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1. (WO1997016596) METHOD FOR PREPARING WHOLLY AROMATIC POLYAMIDE PULP
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METHOD FOR PREPARING WHOLLY AROMATIC POLYAMIDE PULP

BACKGROUND OF THE INVENTION

Field of the invention
The present invention relates, in general, to a method for preparing wholly aromatic polyamide pulp and, more particularly, to reuse of polymerization solvent as a heating medium for ageing.

Description of the Prior Art
Wholly aromatic polyamide pulp is typically prepared through polymerization, ageing, extraction and pulverization. Among them, ageing is recognized to be one of the most important process for determining the quality of wholly aromatic polyamide pulp.
In order to better understand the background of the present invention, a description will be given of conventional techniques in connection with ageing.
U.S. Pat. No. 4,511,623 discloses a method in which a polymer is produced by polymerizing in the presence of pyridine and then, aging by standing it for at least 5 hours at ordinary temperatures.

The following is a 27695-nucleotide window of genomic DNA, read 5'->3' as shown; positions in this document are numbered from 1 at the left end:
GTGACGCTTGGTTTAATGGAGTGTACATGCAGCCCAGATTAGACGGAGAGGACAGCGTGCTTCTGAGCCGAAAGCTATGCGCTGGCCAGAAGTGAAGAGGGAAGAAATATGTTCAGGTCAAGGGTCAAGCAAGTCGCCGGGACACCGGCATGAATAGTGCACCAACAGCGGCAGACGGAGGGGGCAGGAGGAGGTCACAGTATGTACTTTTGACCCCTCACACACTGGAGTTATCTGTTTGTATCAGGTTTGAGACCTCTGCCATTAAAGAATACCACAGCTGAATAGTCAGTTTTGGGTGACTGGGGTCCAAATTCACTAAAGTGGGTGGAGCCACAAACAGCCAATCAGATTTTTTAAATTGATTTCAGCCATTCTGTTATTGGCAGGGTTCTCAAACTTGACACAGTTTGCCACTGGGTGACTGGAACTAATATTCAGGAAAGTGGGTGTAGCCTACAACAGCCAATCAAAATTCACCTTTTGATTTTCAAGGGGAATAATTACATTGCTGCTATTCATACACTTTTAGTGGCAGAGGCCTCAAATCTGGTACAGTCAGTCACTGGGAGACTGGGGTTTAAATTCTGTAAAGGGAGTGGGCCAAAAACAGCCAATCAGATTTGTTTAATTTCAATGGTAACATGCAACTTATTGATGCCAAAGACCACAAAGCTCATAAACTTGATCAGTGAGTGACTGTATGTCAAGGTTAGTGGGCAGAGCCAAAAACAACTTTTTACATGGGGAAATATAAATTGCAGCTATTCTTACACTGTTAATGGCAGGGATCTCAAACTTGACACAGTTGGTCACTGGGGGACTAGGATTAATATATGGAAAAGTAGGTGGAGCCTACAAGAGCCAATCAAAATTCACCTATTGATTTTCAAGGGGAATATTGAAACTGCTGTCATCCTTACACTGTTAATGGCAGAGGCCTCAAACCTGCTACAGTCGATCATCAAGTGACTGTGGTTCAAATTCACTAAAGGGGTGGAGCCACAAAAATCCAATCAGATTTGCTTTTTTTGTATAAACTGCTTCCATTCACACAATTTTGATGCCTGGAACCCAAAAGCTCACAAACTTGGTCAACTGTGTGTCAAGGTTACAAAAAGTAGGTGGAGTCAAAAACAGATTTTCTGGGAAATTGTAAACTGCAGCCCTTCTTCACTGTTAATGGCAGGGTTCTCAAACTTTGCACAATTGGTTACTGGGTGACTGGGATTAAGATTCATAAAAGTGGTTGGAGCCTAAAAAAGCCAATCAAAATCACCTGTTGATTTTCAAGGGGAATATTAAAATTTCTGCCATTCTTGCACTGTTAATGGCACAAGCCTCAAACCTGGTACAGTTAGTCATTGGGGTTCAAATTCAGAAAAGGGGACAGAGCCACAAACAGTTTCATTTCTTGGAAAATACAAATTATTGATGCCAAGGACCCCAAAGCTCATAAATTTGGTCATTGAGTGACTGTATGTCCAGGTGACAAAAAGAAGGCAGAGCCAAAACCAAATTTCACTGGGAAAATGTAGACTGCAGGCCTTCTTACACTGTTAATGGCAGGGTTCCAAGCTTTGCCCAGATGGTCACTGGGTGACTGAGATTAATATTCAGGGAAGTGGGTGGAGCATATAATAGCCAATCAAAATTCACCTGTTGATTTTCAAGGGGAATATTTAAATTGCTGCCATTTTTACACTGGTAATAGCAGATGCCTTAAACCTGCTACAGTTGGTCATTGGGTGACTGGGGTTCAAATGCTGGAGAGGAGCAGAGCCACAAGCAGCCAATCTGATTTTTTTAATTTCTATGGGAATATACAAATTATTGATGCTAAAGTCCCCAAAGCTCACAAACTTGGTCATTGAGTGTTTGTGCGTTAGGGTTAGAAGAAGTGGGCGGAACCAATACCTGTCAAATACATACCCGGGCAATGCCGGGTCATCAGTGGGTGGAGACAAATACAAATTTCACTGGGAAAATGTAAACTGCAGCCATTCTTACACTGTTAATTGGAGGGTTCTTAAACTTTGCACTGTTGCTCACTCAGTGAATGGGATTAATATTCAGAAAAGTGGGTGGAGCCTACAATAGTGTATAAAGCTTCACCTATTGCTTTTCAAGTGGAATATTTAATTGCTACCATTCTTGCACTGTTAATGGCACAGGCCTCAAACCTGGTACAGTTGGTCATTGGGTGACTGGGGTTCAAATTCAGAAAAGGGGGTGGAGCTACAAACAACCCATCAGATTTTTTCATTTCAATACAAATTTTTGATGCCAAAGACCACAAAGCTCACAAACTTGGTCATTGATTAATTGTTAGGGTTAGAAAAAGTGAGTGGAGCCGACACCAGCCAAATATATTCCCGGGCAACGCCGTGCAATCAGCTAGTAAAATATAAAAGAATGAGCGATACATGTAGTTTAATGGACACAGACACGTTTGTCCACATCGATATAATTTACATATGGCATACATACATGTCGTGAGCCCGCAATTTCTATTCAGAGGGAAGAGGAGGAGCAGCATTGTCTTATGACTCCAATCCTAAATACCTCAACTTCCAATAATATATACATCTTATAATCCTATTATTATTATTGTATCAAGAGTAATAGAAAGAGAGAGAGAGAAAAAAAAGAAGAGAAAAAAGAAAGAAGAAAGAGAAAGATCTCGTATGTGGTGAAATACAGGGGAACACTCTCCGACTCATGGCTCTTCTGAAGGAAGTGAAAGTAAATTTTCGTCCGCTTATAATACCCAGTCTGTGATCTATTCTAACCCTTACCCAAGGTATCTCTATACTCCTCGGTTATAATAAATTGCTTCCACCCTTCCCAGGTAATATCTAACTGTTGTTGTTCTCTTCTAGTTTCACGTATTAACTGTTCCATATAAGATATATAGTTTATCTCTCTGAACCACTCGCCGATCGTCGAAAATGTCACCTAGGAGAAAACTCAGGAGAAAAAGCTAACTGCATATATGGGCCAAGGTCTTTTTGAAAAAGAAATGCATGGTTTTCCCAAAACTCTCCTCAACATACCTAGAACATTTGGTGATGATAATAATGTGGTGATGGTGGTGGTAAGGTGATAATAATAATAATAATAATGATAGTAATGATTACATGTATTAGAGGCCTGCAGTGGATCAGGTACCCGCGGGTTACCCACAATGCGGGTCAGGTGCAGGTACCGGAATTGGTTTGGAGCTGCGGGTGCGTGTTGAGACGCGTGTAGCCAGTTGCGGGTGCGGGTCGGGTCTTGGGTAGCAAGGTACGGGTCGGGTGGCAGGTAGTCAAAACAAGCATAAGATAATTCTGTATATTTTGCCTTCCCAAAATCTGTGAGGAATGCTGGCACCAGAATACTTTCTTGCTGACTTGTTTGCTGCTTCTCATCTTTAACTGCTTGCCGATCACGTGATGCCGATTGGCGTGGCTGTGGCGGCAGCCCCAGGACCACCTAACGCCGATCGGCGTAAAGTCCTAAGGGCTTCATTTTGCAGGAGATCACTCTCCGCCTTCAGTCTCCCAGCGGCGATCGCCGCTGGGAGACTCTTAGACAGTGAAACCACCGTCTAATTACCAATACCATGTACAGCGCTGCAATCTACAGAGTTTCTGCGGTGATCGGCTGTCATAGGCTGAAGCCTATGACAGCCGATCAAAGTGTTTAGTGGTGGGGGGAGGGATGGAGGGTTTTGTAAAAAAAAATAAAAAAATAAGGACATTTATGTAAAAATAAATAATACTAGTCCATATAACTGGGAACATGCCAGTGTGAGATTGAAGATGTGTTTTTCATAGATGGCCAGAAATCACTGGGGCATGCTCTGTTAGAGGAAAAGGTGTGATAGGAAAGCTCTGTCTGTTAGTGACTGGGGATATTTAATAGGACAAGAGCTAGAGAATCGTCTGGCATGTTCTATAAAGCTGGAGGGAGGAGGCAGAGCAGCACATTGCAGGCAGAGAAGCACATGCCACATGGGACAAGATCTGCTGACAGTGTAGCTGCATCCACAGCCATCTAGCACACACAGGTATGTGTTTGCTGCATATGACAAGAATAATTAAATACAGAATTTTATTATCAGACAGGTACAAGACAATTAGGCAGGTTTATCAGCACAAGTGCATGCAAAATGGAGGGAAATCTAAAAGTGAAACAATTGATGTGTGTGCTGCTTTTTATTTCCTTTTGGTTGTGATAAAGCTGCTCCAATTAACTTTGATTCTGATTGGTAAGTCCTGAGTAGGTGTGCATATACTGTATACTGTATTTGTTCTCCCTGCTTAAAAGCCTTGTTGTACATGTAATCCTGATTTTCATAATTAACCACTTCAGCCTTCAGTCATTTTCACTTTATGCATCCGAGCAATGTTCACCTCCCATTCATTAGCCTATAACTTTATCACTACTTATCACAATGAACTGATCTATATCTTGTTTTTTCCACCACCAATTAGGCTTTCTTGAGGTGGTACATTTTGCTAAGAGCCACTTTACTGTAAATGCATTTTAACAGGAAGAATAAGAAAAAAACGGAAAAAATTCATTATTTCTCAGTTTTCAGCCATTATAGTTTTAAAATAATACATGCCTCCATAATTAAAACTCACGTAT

According to a method proposed in U.S. Pat. No. 5,028,372, wholly aromatic polyamide pulp is prepared by conferring an orientation on a prepolymer with a porous die, ageing the oriented prepolymer at 25-60 "C for 90 minutes in air or a nitrogen atmosphere while cutting it at a time between 2 and 8 minutes after the start of ageing, placing the resulting prepolymer in a solidifying solution and pulverizing it.
Ageing in an oven for 60 minutes and, in extreme case, for 8 hours is executed as disclosed in U.S. Pat. No. 5,106,560.
International Patent Appln. No. PCT/KR95/0037 to the present applicant discloses that ageing is performed at a temperature of 25 to 150 °C which comprises an obligate step of treating aromatic polyamide at 100 'C for 1 hour and at 80 °C for 2 hours in air or a nitrogen atmosphere. As described above, it takes a long time to age the polymer by the conventional techniques, the main reason of which is that nitrogen or dry air, usually used for the ageing, is very low in thermal conductivity.
When oriented polymers are aged by standing or heating them in air or particular atmospheres, hydrogen chloride gas occurs which results from the reaction of with aromatic diamine with aromatic diacid chloride. In the ageing process using air or nitrogen, the hydrogen chloride gas and solvent gas which are generated during the solidification should be re-collected. This is not a preferable method in economic terms.